I am all in favour of anything that that puts money in the pockets of Canada Post….

Now let me qualify that– “…apart from massive reductions of service and staff, and rate increases should be kept to a dull roar.”  When I speak of Canada Post, I speak of the people that comprise it rather than the corporate entity.  That entity is apparently a bit of an Anti-Claus, as we have in the news today Canada Post’s announcement of how they mean to address what is described as a perilous collision of cost rises and reduction of traffic.  The announcement itself is here, but let me show the the plan:

canpost

Very jolly. I especially enjoy the increase in postage, which is about a 25% rise over the current price; I hear on the radio that single stamps may be going to a full dollar.  This, in my untutored opinion, is not the sort of thing that is going to encourage people to return to traditional mail as a means of communication, the dropping away of which has been cited as one of the causes of Canada Post’s current difficulties.  I would, from my place of gross ignorance, view a massive increase in the price of stamps as effective a treatment for declining amounts of letter-mail as suggesting a daily dozen cigars for miner’s lung.  I am, as I say, not schooled in business, so I’m probably missing something.

Similarly, “Please write often so I have more reason to stagger out in a raging blizzard to check the communal mail box” doesn’t sound like an effective strategy.  I’m one of the strangely pampered one-third that gets home delivery, so I’ll admit there is a tone of personal laziness in any complaints I make about this innovation, but I’ve always thought it was a terrible idea since the “Superbox” was introduced for newly-developed neighbourhoods a couple of decades ago.  Apart from the inconvenience, there is also this– that much centralized other-people’s-stuff is bound to be attractive to both vandals and enterprising thieves.  As someone who regularly has the property of others coming to me in the mail, sometimes quite valuable (commercially and moreso sentimentally), I find that’s rather a concern.  We may also consider the position of Muriel Dodderington, retired lace tatter and part-time allegorical figure, who maintains contact with what remains of her friends and family non-electronically, and who finds walking a block or two on wind-polished ice something of a challenge; mail delivery is a social good.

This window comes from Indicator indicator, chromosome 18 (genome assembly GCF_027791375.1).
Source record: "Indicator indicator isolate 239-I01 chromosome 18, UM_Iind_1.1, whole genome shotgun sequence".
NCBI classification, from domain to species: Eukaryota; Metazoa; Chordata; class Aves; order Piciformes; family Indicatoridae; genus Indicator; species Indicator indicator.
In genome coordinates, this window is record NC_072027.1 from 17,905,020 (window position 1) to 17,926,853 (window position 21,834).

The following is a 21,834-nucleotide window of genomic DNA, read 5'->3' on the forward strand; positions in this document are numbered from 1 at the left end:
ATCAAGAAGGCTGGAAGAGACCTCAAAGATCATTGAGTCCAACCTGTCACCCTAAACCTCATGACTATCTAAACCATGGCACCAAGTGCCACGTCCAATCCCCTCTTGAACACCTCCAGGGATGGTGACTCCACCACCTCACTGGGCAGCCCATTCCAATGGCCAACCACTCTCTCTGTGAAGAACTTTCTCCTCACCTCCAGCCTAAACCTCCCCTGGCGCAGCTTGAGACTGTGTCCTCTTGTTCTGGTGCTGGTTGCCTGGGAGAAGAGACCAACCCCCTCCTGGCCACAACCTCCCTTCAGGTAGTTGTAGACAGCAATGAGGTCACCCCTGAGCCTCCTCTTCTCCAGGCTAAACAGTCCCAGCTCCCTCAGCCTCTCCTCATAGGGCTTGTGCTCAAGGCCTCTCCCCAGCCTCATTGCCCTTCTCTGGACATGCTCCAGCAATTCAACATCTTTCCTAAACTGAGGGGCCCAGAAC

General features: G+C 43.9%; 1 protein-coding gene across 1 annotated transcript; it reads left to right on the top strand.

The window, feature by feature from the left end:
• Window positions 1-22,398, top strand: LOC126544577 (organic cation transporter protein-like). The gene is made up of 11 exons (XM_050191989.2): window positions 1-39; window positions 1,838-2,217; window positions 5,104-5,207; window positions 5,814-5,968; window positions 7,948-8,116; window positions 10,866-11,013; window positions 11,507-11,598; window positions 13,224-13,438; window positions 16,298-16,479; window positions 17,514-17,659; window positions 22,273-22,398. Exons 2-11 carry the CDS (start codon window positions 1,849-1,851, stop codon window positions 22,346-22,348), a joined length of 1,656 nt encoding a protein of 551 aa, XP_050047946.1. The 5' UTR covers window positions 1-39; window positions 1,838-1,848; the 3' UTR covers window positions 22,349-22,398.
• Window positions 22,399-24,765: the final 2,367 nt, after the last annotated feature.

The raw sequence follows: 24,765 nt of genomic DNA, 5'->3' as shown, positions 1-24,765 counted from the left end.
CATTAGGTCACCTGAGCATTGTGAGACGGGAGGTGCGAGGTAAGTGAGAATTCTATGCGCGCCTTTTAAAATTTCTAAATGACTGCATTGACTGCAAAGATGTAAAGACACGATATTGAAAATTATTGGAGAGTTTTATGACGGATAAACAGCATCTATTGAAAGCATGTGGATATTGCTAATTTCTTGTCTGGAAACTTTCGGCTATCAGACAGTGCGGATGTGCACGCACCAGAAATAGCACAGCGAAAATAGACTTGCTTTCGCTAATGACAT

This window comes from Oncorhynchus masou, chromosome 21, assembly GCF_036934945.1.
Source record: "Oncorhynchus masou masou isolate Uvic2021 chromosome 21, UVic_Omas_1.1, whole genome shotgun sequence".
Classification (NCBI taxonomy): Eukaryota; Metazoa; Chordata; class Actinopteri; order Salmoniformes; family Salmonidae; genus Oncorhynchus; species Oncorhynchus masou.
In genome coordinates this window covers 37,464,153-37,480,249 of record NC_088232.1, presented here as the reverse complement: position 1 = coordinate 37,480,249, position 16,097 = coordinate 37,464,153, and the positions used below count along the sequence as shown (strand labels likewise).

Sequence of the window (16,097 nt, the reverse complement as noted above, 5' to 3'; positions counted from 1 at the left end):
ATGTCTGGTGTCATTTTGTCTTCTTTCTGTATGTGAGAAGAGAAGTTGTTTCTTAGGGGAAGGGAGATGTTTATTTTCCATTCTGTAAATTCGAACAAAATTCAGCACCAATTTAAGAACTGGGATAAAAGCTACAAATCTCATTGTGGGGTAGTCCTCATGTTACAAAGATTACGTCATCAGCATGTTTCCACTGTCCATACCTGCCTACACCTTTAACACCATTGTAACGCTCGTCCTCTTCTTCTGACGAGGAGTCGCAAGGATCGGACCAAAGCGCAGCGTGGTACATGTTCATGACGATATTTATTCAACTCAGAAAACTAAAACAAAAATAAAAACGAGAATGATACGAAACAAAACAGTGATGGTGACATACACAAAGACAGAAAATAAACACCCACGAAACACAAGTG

I’m also quick to look sideways at any cost-cutting measure that looks at the staff as something of an accumulation of barnacles.  “Canada Post has a much higher cost structure than its competitors” seems to me to mean that unlike the private haulage companies (U Pay Sucker and FedExtortion are how I refrequently refer to them) they charge somewhat less for the act of moving your stuff while paying the workers enough to keep them from taking out their frustrations on said stuff.  If we heard that there were going to be some substantial voluntary cuts to the ranks of the management, this might sit a little better.  “Attrition” sounds well enough, of course, but I can’t help but wonder if there’s really so many Posties on the cusp of retirement that it won’t simply develop into yet another enhancement to the numbers of unemployed people.

I shall write a letter to my MP on the matter, which by law is to be carried without charge by Canada Post, to complain about this once I’ve had a little more time to formulate my arguments.  I don’t expect it will bear much fruit, my MP being something of a throw-pillow upon which the Prime Minister props his feet occasionally (and under whose regime “A Mare Usque Ad Mare” is being replaced by “Anything For A Buck” as national motto), but it’s about all I can do other than read Terry Pratchett’s Going Postal again and wish for a von Lipwig to take over here.